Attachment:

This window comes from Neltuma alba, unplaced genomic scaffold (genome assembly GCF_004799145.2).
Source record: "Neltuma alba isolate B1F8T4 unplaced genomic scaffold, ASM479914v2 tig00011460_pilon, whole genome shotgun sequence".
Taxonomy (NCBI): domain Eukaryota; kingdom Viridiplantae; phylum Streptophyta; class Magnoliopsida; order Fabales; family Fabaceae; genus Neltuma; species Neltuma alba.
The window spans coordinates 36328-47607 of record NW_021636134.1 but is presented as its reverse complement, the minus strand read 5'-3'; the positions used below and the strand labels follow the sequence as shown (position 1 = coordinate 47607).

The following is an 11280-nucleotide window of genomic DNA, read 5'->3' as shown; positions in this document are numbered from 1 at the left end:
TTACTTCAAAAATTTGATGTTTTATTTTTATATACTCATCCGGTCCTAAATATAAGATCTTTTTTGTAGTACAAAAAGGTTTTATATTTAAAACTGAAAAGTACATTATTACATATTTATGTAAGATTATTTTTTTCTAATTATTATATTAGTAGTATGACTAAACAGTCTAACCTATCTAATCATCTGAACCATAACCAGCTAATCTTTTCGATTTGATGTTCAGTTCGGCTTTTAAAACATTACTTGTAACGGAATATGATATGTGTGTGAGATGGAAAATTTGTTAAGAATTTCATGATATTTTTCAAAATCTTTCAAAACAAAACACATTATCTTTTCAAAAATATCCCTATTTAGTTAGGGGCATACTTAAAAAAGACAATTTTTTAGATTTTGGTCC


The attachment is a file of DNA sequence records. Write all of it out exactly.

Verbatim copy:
This window comes from Neltuma alba, unplaced genomic scaffold (genome assembly GCF_004799145.2).
Source record: "Neltuma alba isolate B1F8T4 unplaced genomic scaffold, ASM479914v2 tig00011460_pilon, whole genome shotgun sequence".
Taxonomy (NCBI): domain Eukaryota; kingdom Viridiplantae; phylum Streptophyta; class Magnoliopsida; order Fabales; family Fabaceae; genus Neltuma; species Neltuma alba.
The window spans coordinates 36328-47607 of record NW_021636134.1 but is presented as its reverse complement, the minus strand read 5'-3'; the positions used below and the strand labels follow the sequence as shown (position 1 = coordinate 47607).

The following is an 11280-nucleotide window of genomic DNA, read 5'->3' as shown; positions in this document are numbered from 1 at the left end:
TTACTTCAAAAATTTGATGTTTTATTTTTATATACTCATCCGGTCCTAAATATAAGATCTTTTTTGTAGTACAAAAAGGTTTTATATTTAAAACTGAAAAGTACATTATTACATATTTATGTAAGATTATTTTTTTCTAATTATTATATTAGTAGTATGACTAAACAGTCTAACCTATCTAATCATCTGAACCATAACCAGCTAATCTTTTCGATTTGATGTTCAGTTCGGCTTTTAAAACATTACTTGTAACGGAATATGATATGTGTGTGAGATGGAAAATTTGTTAAGAATTTCATGATATTTTTCAAAATCTTTCAAAACAAAACACATTATCTTTTCAAAAATATCCCTATTTAGTTAGGGGCATACTTAAAAAAGACAATTTTTTAGATTTTGGTCC